'Arrival,' 'Nocturnal Animals' newest examples of Amy Adams' dark transition onscreen
Adams says of going from movies such as 'Enchanted' to darker roles in recent films like 'American Hustle' and 'The Fighter,' 'I didn't know when or how that would change, but I knew it needed to in order for me to evolve as an actress.'
Jan Thijs/Paramount Pictures/AP
For a time, Amy Adams, a former chorus girl from Colorado, was known for her princesses and country girls: sweet and sunny characters that helped make Adams a star.
"I call them the innocents – like Picasso, my 'innocent period,'" Adams says, chuckling. "But the naivety or anything that I brought to a role, I didn't feel trapped by it. I thought each of them saw the world in a different way. I was perplexed that people saw me in that way but I understood it. I didn't know when or how that would change, but I knew it needed to in order for me to evolve as an actress."
That evolution has been going on for some time, from the forceful restraint of her performances in "Doubt" and "The Master" to more unbridled outings in a pair of David O. Russell films, "The Fighter" and "American Hustle." At 42, she is already a five-time Oscar nominee. But this fall, in a pair of intelligent, layered performances, Adams' expanding range and growing complexity has never been more on view.
In Denis Villeneuve's "Arrival," she stars as a linguist tasked by the government with communicating with newly landed aliens whose sleek, orb-like ships are mysteriously hovering just off the ground. The movie, which is now in theaters, is thick with a "Close Encounters of the Third Kind" atmosphere and resonant – through Adams' performance – with deeper emotions than your average sci-fi film.
Adams also stars in Tom Ford's "Nocturnal Animals" (out Nov. 18), as a Manhattan gallerist trapped in an unhappy marriage. When a novel written by her first husband (Jake Gyllenhaal) arrives, she's teleported into a fictional world. The book's story, a bloody thriller, is heavy with personal subtext.
"Both of these characters come to a crossroads and I feel like I'm at a bit of a crossroads," Adams reflected in an interview in September at the Toronto International Film Festival, where both films played.
"It's being a mom and entering my 40s and looking at things in a different way, a way that has been really awesome," Adams said of her shift. "I feel really happy about the changes that have happened internally. I feel like these films helped that happen."
But those changes, she says, are mostly about finding a balance between her career and her family life. She and husband Darren Le Gallo have a six-year-old daughter. Though spelling out the connection would give too much away, motherhood was an especially powerful influence on "Arrival." Adams agreed to do the film within 24 hours of being sent the script.
"Every time I start talking about my daughter in relationship to 'Arrival,' it goes straight to tears," says Adams. "My husband saw the film before I did and he couldn't talk to me for a while."
Adams' range as an actress is a sneaky kind. There are no tales of tortured transformations. She simply keeps showing up in role after role, fully inhabiting a character with warmth and smarts while, to varying degrees, remaining herself.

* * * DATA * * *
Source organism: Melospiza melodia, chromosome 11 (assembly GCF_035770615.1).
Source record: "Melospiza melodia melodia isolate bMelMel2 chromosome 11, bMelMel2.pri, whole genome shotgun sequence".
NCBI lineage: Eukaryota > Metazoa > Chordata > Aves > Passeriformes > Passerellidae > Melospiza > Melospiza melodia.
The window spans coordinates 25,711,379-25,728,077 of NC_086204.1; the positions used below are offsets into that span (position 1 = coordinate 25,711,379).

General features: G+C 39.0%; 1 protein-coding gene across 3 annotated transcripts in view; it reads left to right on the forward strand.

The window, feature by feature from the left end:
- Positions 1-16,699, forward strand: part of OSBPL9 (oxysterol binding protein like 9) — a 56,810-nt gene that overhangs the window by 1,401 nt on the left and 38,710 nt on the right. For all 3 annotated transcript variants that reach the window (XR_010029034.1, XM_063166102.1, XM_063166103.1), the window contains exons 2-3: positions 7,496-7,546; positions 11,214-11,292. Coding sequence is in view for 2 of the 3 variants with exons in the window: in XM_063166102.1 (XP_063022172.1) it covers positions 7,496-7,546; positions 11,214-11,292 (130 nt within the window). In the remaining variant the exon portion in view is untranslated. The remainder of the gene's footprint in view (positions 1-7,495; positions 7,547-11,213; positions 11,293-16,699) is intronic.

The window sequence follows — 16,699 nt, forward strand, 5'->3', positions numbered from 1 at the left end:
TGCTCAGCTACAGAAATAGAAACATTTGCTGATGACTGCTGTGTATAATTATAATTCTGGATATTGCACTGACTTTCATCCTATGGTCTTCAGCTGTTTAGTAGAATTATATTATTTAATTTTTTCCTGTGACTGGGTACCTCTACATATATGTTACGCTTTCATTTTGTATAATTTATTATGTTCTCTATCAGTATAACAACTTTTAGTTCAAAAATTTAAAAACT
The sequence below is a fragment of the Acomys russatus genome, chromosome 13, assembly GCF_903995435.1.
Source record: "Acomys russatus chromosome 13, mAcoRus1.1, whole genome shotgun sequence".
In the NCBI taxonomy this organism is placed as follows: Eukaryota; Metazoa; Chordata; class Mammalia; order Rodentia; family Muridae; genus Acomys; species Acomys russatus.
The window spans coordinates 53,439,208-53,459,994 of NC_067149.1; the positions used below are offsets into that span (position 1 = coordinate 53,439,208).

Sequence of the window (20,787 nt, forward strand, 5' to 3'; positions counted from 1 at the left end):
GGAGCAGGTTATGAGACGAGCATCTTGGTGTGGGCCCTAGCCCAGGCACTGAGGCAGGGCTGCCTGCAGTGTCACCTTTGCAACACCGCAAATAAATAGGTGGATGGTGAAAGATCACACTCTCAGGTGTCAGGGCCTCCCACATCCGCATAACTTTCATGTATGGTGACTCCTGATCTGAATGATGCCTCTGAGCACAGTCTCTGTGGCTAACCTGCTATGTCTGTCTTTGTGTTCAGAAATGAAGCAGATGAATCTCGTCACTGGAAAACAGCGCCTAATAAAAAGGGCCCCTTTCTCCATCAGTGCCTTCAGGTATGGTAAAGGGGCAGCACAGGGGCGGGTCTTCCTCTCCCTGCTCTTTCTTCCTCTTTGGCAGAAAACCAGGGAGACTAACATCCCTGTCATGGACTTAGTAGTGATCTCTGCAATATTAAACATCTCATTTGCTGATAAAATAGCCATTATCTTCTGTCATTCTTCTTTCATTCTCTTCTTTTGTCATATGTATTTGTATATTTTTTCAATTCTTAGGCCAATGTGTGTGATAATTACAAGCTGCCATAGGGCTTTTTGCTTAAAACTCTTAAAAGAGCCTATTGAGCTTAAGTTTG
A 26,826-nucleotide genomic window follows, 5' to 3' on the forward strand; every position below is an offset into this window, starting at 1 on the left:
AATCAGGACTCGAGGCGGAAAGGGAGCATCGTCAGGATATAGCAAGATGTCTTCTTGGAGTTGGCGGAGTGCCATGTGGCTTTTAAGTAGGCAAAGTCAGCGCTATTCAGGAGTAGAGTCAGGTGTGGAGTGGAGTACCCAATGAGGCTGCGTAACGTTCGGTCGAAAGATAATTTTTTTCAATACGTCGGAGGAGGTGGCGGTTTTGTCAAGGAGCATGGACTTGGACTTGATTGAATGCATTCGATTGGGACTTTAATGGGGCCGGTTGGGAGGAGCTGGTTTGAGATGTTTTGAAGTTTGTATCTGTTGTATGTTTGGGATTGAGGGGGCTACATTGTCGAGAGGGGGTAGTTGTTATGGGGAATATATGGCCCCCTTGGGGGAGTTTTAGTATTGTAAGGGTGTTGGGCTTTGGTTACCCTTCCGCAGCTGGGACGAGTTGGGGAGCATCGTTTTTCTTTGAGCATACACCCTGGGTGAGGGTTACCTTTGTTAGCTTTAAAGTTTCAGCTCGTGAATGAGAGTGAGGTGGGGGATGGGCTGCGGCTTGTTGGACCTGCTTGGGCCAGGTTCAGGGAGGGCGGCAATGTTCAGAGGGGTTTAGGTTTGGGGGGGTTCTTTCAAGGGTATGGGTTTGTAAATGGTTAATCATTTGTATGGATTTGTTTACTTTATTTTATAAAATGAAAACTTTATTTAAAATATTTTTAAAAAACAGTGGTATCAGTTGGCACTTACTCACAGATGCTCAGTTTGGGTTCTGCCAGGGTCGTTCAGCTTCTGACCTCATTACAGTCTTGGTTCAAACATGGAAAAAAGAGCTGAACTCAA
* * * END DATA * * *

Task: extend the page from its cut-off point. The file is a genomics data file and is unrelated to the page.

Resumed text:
Working with her acting coach, Warner Loughlin, Adams builds the essence of a character in advance of shooting so that she can be free and reactive on set. That was especially necessary in both "Arrival" and "Nocturnal Animals" because both films call on her to express much without speaking. In the latter, she's often just reading.
"I have to be active and I have to drive a sort of emotional core through the movie," says Adams, "but yet I'm very much reactive at the same time. In 'Nocturnal Animals,' I was alone a lot."
Villeneuve, the director of "Sicario" and "Prisoners," says he needed a strong actress who could emote a lot while often acting against a tennis ball.
"I knew that the movie would be on her shoulders," says Villeneuve. "I wanted someone who you could read what was she was going through without words. The movie is Amy Adams, to me."
Ford, the fashion designer whose previous film, "A Single Man," pursued Adams for some of the same qualities.
"It's in her eyes. She has a soul and you can look right into her eyes and see it. You cannot not like Amy Adams," says Ford. "There was not a bad take of that woman. Her brain is always moving and everything she's thinking is always on her face."
Adams hasn't entirely left "the innocents" behind. She will reprise her "Enchanted" role in a sequel for Disney. And she has reliably been the most lively, intelligent thing in the DC Comics films as Lois Lane.
"I'd love to do a whole Lois thing but I don't think that's where they're going," she says, with sarcastic understatement. "I can safely say that 'Justice League' is not a Lois Lane stand-alone."
Unfortunate as that is, the question remains: What can't Amy Adams do?
"I can't speak Mandarin. I can tell you that from my experience on 'Arrival,' Adams says. "That was the only time Denis and I had any conflict, because I was so stressed out. He was like (dropping her voice for a spot-on impression of Villeneuve's deep Quebecois accent), 'You have to calm down. You must calm down.'"